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The nature of modern reproduction methods – the half-tone screen and the bill-board blow-up and the television scanner – have also put a premium on simplicity and force, and a handicap on complexity and subtlety. The illusion of inexhaustible completeness which identified a fine photograph of the old-fashioned sort hooked the viewer by the eyes, as the Ancient Mariner captured the wedding guest, and pulled him into the picture as an object of contemplation. The good modern mass media picture on the other hand is less like seduction and more like rape. Its object is to make its point now and quickly. It is rare when we return to a magazine picture to find its second level of meaning, and there is no case on record of people stopping their cars to exhaust the content of a bill-board.

Concepts of Modernism, like other simplistic ideas, become dated. They may indeed become dated more quickly than other ideas, since by definition they must be worn on the sleeves of their proponents. It should therefore not be regarded as criticism, but simply as historical observation, if we admit that there seems to be a certain flabbiness, an incipient exhaustion, in those styles of photography that were greeted as peculiarly modern twenty years ago. That particular skirmish in the photographic revolution (which me might call the available light fetish, or the small format fixation, or call the inflated film-speed competition) proved several things; not the least important was the fact that the frenetic slice-of-life picture could in time become just as boring as the dead-static or taxidermist’s record, if each was done with an equal lack of both intelligence and of sensibility.

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During photography’s first century it was generally understood – in spite of occasional and localised aesthetic theories to the contrary – that what photography did best was to describe theories to the contrary – that what photography did best was to describe things; their shapes and textures and situations and relationships. The highest virtues of such photographs were clarity of statement and density of information. They could be read as well as seen; their value was intellectual and literary as well as visceral and visual. In the past generation, and increasingly in the past twenty years, photography has become increasingly interested in poetic sensibility, and less and less interested in clear observation. The typical picture of this period has possessed the virtues of economy, graphic force and simplicity of meaning. This simplicity of meaning has – not to put too fine a point on it – often verged on the vacuity. If the characteristic failure of much of nineteenth-century photography was a sort of plodding, pedestrian literalness, the characteristic failure of much contemporary photography has been its banality; its lack of nourishing content.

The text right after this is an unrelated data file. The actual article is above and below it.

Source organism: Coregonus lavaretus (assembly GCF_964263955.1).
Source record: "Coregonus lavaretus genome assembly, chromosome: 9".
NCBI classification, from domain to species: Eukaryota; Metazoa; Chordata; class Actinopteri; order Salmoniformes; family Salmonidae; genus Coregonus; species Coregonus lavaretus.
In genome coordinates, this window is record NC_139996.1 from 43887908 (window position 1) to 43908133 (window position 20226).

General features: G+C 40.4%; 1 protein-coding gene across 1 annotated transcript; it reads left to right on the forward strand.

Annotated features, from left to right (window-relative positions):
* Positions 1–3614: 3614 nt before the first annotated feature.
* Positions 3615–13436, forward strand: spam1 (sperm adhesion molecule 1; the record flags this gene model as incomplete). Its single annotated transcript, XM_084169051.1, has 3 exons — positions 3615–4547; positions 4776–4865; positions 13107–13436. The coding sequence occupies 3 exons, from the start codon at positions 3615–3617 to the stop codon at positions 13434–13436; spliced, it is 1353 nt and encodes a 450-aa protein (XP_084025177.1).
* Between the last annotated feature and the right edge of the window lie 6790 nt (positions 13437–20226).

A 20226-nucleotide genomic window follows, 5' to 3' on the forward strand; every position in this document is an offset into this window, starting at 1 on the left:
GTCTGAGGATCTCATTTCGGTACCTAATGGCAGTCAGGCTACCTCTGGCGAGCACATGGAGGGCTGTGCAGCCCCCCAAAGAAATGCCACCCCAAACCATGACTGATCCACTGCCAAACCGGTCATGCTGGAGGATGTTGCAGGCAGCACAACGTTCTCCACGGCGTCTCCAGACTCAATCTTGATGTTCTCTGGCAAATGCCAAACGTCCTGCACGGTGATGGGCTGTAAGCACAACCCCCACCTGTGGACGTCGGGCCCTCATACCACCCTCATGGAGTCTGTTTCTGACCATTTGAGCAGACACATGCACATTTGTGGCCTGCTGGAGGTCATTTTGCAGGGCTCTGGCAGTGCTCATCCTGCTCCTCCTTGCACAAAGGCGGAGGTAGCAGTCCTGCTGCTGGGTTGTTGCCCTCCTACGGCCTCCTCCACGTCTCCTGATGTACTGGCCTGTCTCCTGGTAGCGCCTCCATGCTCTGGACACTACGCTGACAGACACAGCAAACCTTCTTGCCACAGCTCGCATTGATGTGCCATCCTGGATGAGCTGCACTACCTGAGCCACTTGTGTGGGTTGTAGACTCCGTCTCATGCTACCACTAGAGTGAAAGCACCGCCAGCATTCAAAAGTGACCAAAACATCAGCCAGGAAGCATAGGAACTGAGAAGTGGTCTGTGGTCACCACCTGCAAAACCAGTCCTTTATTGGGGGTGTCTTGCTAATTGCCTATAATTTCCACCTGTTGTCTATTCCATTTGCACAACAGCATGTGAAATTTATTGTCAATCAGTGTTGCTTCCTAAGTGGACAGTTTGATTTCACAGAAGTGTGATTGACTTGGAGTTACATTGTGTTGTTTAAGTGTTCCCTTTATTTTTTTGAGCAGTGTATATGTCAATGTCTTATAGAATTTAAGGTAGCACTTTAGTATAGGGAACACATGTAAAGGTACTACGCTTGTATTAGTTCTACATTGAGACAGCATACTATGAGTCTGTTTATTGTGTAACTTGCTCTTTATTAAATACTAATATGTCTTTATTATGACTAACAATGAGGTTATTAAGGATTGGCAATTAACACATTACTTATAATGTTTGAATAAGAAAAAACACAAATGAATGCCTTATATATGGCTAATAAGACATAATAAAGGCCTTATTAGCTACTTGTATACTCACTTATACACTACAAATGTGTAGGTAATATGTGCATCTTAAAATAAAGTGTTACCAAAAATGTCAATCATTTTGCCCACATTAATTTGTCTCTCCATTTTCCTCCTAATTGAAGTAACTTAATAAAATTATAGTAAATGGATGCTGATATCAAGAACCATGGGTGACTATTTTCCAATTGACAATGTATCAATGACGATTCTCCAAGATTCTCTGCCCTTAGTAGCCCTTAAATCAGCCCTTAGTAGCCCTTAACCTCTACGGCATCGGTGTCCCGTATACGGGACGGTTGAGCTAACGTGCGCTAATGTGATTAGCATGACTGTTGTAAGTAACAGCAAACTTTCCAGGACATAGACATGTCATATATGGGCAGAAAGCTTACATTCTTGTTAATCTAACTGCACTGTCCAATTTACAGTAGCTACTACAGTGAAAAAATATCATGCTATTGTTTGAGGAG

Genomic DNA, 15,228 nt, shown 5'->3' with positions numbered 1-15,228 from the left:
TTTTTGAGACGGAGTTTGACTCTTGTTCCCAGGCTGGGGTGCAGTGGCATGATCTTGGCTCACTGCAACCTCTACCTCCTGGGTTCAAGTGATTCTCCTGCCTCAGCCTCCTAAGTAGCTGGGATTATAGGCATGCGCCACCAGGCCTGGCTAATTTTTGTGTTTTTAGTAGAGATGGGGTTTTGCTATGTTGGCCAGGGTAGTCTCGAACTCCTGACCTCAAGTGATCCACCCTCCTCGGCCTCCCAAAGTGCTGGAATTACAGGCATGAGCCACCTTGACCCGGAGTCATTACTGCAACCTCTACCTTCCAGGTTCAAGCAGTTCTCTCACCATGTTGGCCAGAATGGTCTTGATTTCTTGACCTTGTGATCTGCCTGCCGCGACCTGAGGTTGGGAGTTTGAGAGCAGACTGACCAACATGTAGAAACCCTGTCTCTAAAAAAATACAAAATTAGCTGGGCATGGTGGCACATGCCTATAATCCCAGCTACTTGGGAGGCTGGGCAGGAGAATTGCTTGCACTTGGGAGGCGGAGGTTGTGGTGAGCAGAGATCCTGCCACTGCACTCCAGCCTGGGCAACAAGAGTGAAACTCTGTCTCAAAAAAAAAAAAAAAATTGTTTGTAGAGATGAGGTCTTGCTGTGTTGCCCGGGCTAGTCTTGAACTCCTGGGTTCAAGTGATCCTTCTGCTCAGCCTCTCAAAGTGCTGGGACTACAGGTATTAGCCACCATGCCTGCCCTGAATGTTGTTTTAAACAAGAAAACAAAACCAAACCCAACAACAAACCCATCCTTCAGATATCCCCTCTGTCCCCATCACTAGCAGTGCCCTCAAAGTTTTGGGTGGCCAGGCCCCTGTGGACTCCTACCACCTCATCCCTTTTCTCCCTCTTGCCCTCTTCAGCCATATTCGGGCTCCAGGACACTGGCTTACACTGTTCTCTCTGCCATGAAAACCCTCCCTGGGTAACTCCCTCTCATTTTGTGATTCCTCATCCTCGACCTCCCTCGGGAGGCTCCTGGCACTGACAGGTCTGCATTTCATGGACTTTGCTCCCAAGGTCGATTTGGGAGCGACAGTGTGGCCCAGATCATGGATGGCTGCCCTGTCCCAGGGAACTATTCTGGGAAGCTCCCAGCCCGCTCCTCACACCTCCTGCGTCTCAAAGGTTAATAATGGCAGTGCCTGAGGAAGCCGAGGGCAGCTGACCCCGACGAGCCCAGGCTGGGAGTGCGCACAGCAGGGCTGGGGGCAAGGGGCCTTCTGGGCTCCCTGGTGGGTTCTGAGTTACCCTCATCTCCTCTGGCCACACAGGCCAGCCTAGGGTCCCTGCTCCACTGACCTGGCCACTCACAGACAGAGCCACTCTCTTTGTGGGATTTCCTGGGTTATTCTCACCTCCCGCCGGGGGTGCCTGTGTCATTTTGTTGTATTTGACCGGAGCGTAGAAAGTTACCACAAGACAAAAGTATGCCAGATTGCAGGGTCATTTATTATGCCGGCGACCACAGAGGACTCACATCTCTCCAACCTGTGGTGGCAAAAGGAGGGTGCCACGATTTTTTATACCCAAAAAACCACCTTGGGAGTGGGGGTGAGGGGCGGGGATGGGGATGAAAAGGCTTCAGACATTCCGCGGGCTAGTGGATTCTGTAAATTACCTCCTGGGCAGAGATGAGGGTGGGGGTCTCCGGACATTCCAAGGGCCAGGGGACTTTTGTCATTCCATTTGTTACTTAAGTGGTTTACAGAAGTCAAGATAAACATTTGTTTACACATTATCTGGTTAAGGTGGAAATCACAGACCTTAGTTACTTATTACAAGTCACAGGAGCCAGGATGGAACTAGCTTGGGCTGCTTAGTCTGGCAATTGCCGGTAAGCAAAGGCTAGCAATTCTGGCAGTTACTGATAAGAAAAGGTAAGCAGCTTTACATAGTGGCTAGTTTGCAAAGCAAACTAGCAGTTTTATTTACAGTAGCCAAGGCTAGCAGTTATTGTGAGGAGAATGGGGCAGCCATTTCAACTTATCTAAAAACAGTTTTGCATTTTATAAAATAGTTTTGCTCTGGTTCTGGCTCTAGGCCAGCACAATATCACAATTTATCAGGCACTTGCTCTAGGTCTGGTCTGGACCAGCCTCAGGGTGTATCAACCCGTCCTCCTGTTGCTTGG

The virtues and the failings of recent photography may not have been created by the mass media, but they have surely been useful to them. The photographer who has worked with consistent success for the great image-publishers of the time has found that taste and inventiveness have been more valuable commodities than intelligence and vision. For the former virtues can be more easily made of use by the committee process.